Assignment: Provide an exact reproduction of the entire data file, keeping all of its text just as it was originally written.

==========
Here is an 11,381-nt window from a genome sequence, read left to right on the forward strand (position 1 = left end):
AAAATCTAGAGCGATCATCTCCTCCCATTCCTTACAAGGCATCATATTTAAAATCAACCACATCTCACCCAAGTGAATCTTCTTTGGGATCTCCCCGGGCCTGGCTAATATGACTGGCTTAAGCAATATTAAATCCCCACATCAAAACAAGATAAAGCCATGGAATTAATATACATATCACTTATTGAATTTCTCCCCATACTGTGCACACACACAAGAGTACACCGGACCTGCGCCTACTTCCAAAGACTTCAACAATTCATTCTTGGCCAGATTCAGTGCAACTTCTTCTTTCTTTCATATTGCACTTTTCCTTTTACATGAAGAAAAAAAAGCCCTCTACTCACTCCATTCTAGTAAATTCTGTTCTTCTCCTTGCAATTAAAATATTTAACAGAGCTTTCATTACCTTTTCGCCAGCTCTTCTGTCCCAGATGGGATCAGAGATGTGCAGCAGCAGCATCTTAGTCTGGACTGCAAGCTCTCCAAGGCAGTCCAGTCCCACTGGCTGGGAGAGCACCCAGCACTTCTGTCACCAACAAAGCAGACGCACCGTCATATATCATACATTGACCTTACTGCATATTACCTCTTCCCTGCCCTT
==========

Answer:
Here is an 11,381-nt window from a genome sequence, read left to right on the forward strand (position 1 = left end):
AAAATCTAGAGCGATCATCTCCTCCCATTCCTTACAAGGCATCATATTTAAAATCAACCACATCTCACCCAAGTGAATCTTCTTTGGGATCTCCCCGGGCCTGGCTAATATGACTGGCTTAAGCAATATTAAATCCCCACATCAAAACAAGATAAAGCCATGGAATTAATATACATATCACTTATTGAATTTCTCCCCATACTGTGCACACACACAAGAGTACACCGGACCTGCGCCTACTTCCAAAGACTTCAACAATTCATTCTTGGCCAGATTCAGTGCAACTTCTTCTTTCTTTCATATTGCACTTTTCCTTTTACATGAAGAAAAAAAAGCCCTCTACTCACTCCATTCTAGTAAATTCTGTTCTTCTCCTTGCAATTAAAATATTTAACAGAGCTTTCATTACCTTTTCGCCAGCTCTTCTGTCCCAGATGGGATCAGAGATGTGCAGCAGCAGCATCTTAGTCTGGACTGCAAGCTCTCCAAGGCAGTCCAGTCCCACTGGCTGGGAGAGCACCCAGCACTTCTGTCACCAACAAAGCAGACGCACCGTCATATATCATACATTGACCTTACTGCATATTACCTCTTCCCTGCCCTT